Voyager 40th Anniversary disco poster. Image credit: NASA/JPL-Caltech
NASA and Iconic Museum Honor Voyager Spacecraft 40th Anniversary
NASA and the Smithsonian National Air and Space Museum will celebrate 40 years of the Voyager 1 and 2 spacecraft — humanity’s farthest and longest-lived mission — with a public event at 9:30 a.m. PDT (12:30 p.m. EDT), Tuesday, Sept. 5.
The observance will take place at the Smithsonian’s museum located at Independence Avenue at 6th street SW in Washington. The event will be broadcast live on NASA Television and streamed on the agency’s website.
Activities will include panel discussions about the Voyagers’ creation and mission history, their unprecedented science findings and imagery, impact on Earth’s culture and how the spacecraft inspired countless scientists, engineers and the next generation of explorers. The event also will include a galactic message transmitted toward the Voyager 1 spacecraft by a celebrity guest.
The Voyagers’ original mission was to explore Jupiter and Saturn. Although the twin spacecraft are now far beyond the planets in the solar system, NASA continues to communicate with them daily as they explore the frontier where interstellar space begins.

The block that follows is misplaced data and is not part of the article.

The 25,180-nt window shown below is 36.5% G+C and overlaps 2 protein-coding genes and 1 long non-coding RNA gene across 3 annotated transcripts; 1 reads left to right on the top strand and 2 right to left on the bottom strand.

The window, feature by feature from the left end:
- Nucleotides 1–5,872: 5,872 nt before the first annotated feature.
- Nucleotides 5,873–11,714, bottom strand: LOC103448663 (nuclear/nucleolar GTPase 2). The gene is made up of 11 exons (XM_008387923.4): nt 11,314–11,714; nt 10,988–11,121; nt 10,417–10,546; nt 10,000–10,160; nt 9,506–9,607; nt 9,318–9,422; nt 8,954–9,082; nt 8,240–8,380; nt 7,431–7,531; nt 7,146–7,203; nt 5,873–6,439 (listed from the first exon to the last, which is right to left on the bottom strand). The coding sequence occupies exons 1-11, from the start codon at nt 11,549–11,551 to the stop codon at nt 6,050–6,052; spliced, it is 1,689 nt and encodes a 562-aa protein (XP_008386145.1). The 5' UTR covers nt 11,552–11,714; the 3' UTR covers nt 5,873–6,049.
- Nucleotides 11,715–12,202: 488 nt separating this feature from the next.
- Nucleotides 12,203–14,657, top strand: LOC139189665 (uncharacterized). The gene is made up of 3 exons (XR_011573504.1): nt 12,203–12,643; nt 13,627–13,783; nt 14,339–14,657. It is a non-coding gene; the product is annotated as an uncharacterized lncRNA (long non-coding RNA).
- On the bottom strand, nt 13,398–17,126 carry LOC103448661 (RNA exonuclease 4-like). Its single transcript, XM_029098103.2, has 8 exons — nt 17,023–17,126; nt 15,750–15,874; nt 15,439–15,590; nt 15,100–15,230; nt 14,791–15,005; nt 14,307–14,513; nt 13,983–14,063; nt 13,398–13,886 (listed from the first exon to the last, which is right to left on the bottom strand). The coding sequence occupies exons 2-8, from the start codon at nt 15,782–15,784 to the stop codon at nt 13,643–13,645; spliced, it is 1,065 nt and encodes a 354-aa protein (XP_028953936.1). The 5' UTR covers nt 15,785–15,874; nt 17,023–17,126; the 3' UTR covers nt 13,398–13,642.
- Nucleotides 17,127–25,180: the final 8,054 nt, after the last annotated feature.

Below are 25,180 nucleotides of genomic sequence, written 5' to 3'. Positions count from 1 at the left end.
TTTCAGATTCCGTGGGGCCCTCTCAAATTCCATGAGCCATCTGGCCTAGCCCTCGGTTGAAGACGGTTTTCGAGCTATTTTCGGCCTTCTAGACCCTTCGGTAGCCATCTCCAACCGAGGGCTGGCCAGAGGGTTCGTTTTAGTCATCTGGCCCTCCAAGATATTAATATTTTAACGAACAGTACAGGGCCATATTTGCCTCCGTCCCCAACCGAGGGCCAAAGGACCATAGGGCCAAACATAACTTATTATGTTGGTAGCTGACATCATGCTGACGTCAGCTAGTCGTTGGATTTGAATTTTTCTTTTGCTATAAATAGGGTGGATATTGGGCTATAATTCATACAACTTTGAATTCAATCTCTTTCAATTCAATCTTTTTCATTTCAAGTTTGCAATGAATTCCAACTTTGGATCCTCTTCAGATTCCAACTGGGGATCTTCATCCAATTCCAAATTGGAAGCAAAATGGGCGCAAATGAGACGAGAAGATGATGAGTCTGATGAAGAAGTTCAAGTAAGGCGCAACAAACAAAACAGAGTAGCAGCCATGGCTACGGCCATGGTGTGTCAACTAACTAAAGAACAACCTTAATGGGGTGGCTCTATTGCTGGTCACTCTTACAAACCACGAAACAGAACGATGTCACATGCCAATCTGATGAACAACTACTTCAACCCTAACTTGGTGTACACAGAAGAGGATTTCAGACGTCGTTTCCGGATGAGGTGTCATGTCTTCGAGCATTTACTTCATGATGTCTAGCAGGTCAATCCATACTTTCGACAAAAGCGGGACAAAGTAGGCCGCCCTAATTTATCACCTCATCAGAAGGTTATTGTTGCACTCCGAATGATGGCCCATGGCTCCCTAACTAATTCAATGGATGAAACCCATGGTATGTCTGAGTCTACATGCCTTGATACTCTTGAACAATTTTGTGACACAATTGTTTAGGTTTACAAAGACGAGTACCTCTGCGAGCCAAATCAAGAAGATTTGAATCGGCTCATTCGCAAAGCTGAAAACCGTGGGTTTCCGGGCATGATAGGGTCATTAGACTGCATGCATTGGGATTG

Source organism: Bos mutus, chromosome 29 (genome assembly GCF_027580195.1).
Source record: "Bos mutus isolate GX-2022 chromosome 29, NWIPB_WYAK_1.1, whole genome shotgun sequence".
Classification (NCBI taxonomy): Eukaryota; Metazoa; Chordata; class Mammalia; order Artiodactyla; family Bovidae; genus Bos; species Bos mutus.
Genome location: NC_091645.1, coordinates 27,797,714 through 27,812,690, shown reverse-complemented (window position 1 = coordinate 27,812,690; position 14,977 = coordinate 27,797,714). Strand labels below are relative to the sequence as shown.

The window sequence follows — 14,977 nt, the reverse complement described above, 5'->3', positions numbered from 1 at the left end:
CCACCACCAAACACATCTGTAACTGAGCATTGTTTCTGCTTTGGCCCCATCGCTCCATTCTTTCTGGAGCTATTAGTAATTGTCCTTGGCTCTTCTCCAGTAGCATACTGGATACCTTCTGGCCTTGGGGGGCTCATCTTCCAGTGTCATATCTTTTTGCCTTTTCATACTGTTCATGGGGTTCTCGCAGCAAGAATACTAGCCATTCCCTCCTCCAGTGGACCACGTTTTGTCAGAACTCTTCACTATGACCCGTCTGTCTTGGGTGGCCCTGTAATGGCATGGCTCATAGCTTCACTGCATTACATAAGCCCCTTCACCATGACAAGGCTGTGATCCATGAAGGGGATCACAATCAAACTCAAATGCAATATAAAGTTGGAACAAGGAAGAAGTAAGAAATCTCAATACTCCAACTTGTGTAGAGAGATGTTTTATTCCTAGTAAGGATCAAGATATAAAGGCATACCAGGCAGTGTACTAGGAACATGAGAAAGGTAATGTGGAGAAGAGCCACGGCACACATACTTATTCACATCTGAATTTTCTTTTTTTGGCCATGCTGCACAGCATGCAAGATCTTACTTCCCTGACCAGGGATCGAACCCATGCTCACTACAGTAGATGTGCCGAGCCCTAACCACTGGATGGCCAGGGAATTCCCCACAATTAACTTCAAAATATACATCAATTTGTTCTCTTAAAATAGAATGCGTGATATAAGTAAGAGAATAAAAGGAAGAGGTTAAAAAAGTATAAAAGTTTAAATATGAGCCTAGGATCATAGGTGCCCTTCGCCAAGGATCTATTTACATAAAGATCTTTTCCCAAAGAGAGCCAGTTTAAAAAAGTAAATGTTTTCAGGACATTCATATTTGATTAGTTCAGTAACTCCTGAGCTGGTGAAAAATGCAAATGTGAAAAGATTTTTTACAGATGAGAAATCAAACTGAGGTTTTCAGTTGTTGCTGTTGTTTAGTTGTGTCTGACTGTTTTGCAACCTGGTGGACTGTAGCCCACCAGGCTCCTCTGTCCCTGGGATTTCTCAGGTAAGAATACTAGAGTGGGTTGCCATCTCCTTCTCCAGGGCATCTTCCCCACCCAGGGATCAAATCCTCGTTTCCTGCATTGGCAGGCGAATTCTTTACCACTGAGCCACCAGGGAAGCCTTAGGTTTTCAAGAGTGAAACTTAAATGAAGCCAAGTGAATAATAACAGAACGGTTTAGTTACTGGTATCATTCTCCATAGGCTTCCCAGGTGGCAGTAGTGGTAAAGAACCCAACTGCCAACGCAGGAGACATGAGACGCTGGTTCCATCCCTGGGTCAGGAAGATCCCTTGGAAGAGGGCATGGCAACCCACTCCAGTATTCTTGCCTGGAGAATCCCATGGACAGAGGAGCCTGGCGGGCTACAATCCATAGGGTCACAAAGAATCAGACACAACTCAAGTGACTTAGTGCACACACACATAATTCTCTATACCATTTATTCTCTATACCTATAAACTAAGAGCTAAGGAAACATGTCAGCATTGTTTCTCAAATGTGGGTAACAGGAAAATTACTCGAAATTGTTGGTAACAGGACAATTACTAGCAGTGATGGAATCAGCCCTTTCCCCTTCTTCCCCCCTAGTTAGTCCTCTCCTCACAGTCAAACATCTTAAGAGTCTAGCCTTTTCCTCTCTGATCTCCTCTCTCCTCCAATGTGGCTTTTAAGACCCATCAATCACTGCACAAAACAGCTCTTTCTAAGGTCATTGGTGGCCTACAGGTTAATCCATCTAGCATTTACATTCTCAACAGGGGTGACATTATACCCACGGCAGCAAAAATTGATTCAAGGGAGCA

Participants in the Sept. 5 event are:
* Thomas Zurbuchen, associate administrator for NASA’s Science Mission Directorate, NASA Headquarters, Washington
* Ed Stone, Voyager project scientist, Caltech, Pasadena, California
* Suzanne Dodd, Voyager project manager, NASA’s Jet Propulsion Laboratory, Pasadena
* Gary Flandro, Voyager Mission Grand Tour creator, University of Tennessee, Knoxville
* Alan Cummings, Voyager researcher, Caltech
* Ann Druyan, writer/producer, Golden Record Visionary
* Morgan Cable, researcher, JPL
* Eric Zirnstein, researcher, Princeton University, New Jersey
* Matthew Shindell, curator, National Air and Space Museum
The public can ask questions on social media using #AskNASA.
Commemorative posters for the mission, celebrating the Voyagers’ launches and incredible journeys, are available at:
NASA – Jet Propulsion Laboratory – California Institute of Technology